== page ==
The College of Charleston is proud to welcome its new faculty members, who’ve come from all over the world to teach, mentor and inspire students.
Over the fall semester, The College Today is introducing these Cougars to campus a few at a time – in no particular order – giving the CofC community the opportunity to get to know them all a little better. (The first in this series is on the Faculty & Staff News page.)
Please give a warm welcome to the faculty members in the second of this introductory series!
Linea Cutter, Political Science
Visiting Assistant Professor, Department of Political Science
Background: I am originally from Florida, and earned my M.A. in political science from Florida International University. After the completion of my M.A. in 2018, I moved to Southwest Virginia to pursue my doctorate at Virginia Tech. In the spring of 2023, I successfully defended my dissertation in political theory as part of the interdisciplinary ASPECT Ph.D. program at Virginia Tech. My dissertation focused on the politics of health, food and dietary advice in the United States and Western Europe from the 17th century to the present. While I pursued my Ph.D., I was an instructor of record for the Department of Political Science at Virginia Tech, and had the opportunity to teach five different undergraduate courses that addressed key theories and debates in both U.S. and international politics. During this time, I also offered online courses in political theory to undergraduate students at Florida International University.
Expertise: My research interests encompass domestic and global health politics and policy, food politics and sustainability, political theory and critical nutrition studies. Over the past three years, I engaged in archival research and examined governmental documents, public health documents, diet manuals and marketing materials for diet products to frame the historical significance of contemporary diet trends, weight loss technologies and food-oriented social media platforms. A central aspect of my historical research involved the exploration of the political and social dynamics surrounding the framing of U.S. dietary guidelines and goals. For instance, I examined how the 1977 Senate Select Committee on Nutrition and Human Needs under Senator George McGovern and the corresponding “Dietary Goals for the United States” had a lasting impact on how Americans view dietary balance as well as the ethical and responsible consumption of food. In my current research, I continue to probe how notions of dietary balance informed by public health and governmental institutions are distilled, transformed and circulated across social media platforms.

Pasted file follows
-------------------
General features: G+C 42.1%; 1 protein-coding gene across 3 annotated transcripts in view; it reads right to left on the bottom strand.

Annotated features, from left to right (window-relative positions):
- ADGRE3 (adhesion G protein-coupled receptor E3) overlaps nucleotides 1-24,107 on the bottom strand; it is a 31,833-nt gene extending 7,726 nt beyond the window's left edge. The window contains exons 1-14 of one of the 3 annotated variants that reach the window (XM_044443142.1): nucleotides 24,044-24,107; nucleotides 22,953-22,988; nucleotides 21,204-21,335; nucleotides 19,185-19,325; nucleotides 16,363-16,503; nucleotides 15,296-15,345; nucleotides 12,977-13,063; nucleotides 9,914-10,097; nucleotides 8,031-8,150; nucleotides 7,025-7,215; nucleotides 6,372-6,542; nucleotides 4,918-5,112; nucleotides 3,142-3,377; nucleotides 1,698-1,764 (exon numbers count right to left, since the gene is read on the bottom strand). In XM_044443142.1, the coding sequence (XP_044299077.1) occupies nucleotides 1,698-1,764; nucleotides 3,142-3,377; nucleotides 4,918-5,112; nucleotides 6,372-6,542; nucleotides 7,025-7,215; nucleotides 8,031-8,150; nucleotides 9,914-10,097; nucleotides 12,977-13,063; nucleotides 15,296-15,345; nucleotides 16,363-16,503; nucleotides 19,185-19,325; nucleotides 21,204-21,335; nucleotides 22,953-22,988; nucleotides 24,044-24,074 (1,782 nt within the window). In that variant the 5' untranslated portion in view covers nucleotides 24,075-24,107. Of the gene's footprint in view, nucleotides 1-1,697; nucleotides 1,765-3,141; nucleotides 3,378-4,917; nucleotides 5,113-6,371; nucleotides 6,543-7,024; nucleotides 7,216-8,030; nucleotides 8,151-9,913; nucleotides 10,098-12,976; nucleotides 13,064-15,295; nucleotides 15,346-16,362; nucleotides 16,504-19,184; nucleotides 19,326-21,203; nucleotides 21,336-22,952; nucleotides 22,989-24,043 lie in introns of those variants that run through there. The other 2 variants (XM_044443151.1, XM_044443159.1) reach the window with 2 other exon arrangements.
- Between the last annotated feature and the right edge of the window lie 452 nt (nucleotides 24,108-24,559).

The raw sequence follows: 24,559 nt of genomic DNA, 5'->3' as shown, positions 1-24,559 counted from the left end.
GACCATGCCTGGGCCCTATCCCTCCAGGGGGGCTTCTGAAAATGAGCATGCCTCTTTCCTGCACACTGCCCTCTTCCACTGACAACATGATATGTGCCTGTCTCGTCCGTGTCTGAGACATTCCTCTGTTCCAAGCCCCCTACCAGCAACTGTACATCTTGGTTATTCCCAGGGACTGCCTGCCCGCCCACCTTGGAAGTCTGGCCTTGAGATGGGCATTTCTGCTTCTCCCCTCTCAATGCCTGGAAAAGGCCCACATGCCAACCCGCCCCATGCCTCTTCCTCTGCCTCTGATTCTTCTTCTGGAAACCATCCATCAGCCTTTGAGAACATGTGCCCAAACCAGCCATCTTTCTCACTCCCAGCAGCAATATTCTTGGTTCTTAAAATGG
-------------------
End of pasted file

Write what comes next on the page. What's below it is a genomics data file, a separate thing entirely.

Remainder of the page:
Outside Interests: In my free time, I enjoy swimming, reading novels, watching scary movies and baking.
Looking Forward: I am excited to teach American Government, American Political Thought and a course in contemporary political issues in the fall 2023 semester. For American Government, my students will have the opportunity to complete a research project on the history of a specific congressional district, and I am excited to help them develop their projects. In American Political Thought, students will have the opportunity to write a creative project that builds on course themes. I titled my contemporary political issues course, What Should We Eat for Diner? Power, Politics, and Food. We will focus on using food as a lens to explore domestic and global political dynamics behind food sustainability discourses, malnutrition and the obesity epidemic.
Kamyar Goudarzi, Management
Assistant Professor, Department of Management and Marketing
Background: I am from Iran, where my academic journey began with an undergraduate degree in civil engineering. Seeking to merge my technical skills with business acumen, I pursued an MBA. I then moved to Canada, where I completed my Ph.D. in strategy at the Smith School of Business at Queen’s University.
Expertise: My research mostly lies at the intersection of strategic management and finance. I explore how financial markets and shareholders both perceive and influence firm’s corporate strategies, competitive actions and investment decisions.
Outside Interests: When not working, I’m probably listening to podcasts, reading, hiking or going for long walks, or watching TV shows. I also enjoy cooking and experiencing new dishes, so I’m looking forward to exploring Charleston’s amazing food scene.
Looking Forward: Apart from the many real-world cases that create great in-class discussions in the capstone strategy course that I teach, I particularly look forward to seeing students compete in teams in a business simulation to become the most successful company in their industry.